I’ve been thinking all week about Penny Wong’s appearance on Q&A, in which she was asked the question about gay marriage.
As a member of the ALP Cabinet, she “agrees” with the cabinet position which remains opposed to gay marriage. As a member of the ALP she has also been fighting for a number of years for recognition of gay and lesbian relationships. On Monday night she spoke about the discrimination she has experienced in Australia as someone who is both Asian and Gay.
In the gay activist realm on the internet there have been those who have condemned her and those who have sympathised with her position. Those who have condemned her have argued she could have said…. “It’s not my position, but it’s the position of my party”. Those who have supported her have sympathised with her position as someone who has fought for gay and lesbian law reform within a party that remains deeply conflicted over the issue of sexuality-based politics.
Chatting on Monday night she expressed the argument that leaving it up to a “conscience vote” would not have achieved as much as has been achieved. Without saying it out loud, she was noting the strong influence of the Catholic Right in the ALP, where, if you left it to a conscience vote, you’d actually have a lot of ALP members opposing gay and lesbian law reform.
On a personal level, I’m not an advocate of gay marriage. I don’t think it’s the right thing for me as an individual. But also on a personal level, I support gay marriage. I don’t think it harms other people or institutions, and to claim so is an under-estimation of others. A sense that heterosexual marriage would be in danger because of gay marriage suggests heterosexual marriage is a somewhat fragile institution. It’s crazy to suggest that men and women won’t want to get married, or that it won’t continue to be the basis for contemporary Australian society under-estimates both the individual and collective. I think there’s room for both types of marriage in our society, as has been demonstrated in lots of different communities overseas.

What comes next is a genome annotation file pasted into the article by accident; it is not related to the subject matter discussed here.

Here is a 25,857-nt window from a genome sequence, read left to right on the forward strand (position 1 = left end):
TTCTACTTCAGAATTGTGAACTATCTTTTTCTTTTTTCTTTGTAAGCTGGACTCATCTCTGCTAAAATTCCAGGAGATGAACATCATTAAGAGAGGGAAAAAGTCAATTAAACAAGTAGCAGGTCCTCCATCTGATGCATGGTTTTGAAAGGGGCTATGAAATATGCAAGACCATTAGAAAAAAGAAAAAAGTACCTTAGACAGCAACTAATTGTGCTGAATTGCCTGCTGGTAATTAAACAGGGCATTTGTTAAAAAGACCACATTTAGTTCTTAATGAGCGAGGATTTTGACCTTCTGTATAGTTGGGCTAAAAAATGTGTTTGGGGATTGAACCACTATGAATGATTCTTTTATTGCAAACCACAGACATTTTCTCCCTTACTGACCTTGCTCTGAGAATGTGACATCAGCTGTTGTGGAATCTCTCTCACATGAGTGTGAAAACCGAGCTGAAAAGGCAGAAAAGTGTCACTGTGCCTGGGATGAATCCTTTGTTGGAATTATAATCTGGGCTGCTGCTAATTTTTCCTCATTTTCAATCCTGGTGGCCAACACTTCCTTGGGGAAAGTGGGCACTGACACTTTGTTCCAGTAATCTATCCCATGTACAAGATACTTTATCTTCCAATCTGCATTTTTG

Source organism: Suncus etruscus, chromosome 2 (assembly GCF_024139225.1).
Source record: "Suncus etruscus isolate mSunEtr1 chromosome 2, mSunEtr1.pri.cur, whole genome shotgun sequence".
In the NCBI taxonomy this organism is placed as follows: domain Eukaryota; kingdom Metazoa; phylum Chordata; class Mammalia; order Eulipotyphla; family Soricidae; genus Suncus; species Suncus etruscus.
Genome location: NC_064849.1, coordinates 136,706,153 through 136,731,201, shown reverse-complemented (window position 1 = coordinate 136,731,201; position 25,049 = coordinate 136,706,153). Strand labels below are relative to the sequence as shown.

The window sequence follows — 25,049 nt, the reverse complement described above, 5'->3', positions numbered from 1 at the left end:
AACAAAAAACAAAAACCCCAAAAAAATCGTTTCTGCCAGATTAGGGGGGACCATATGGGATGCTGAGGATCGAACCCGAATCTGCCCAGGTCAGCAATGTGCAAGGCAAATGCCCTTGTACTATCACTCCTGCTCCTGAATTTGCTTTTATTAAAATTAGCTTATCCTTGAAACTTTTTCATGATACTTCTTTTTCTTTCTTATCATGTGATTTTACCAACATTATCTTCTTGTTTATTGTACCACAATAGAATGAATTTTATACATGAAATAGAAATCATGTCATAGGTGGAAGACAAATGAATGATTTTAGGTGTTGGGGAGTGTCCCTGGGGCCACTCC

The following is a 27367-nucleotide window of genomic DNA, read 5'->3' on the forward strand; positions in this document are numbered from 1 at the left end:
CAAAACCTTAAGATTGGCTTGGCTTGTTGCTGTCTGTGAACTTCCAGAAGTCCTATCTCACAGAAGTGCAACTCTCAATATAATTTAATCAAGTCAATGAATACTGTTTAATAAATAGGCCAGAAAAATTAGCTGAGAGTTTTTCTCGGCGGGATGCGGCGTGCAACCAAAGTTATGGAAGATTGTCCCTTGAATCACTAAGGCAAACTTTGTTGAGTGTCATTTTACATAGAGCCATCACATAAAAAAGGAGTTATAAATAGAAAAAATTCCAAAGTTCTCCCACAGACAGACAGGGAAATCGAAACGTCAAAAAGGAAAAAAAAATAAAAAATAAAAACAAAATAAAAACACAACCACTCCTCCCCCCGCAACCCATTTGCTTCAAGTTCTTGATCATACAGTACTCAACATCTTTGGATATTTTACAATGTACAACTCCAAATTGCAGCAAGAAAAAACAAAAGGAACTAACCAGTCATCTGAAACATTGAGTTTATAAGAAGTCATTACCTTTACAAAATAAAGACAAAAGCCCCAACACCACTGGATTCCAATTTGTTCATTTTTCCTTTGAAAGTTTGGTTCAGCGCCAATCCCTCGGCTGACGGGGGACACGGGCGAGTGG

But it’s also interesting to examine the fragility of the argument for marriage within gay and lesbian communities.
For me a sign of this is the way in which many people speak about their relationships. As I’ve read various blogs and have listened to various people speak about their relationships I’ve noticed a lot of those in gay relationships who have emphasised the duration of their relationship. “We’ve been together 20 years”, “We’ve been together almost five years”, that kind of thing. I did it myself. And to be brutally honest, have “sexed up” the duration to the nearest half-year in the relationships I’ve had. In some ways it can come across as an over-compensation for the perception/stereotype that gay relationships aren’t enduring.
I understand that by saying “we’ve been together 20 years” (or whatever) challenges those notions. But in other ways, I think I’d rather hear people say, “we’ve been intensely in love for a number of years”. Being with someone for a long-time doesn’t mean the relationship isn’t any more important, or any more intense. And even if someone has only been in a relationship for a short time, does that matter? Does that mean the relationship is any less valid if it’s lasted only six months, as opposed to six years or sixty?
Within gay and lesbian communities there’s no uniform view. I have friends strongly in favour of gay marriage and those emphatically opposed.
The reality of 2010 is that many countries have accepted gay marriage, and that Australia is in the process of getting there also. It’s gonna happen. The question is when and how.